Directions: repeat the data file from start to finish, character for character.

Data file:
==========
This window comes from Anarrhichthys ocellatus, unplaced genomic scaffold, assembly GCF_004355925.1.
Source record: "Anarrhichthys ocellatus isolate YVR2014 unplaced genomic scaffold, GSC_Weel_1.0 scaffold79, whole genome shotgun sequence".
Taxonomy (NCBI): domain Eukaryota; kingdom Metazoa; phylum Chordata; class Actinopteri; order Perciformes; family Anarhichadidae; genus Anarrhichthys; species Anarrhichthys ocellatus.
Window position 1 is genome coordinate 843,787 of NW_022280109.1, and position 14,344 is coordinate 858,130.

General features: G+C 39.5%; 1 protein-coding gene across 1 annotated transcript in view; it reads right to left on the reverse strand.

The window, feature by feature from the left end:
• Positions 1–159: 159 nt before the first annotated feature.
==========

This window comes from Anarrhichthys ocellatus, unplaced genomic scaffold, assembly GCF_004355925.1.
Source record: "Anarrhichthys ocellatus isolate YVR2014 unplaced genomic scaffold, GSC_Weel_1.0 scaffold79, whole genome shotgun sequence".
Taxonomy (NCBI): domain Eukaryota; kingdom Metazoa; phylum Chordata; class Actinopteri; order Perciformes; family Anarhichadidae; genus Anarrhichthys; species Anarrhichthys ocellatus.
Window position 1 is genome coordinate 843,787 of NW_022280109.1, and position 14,344 is coordinate 858,130.

General features: G+C 39.5%; 1 protein-coding gene across 1 annotated transcript in view; it reads right to left on the reverse strand.

The window, feature by feature from the left end:
• Positions 1–159: 159 nt before the first annotated feature.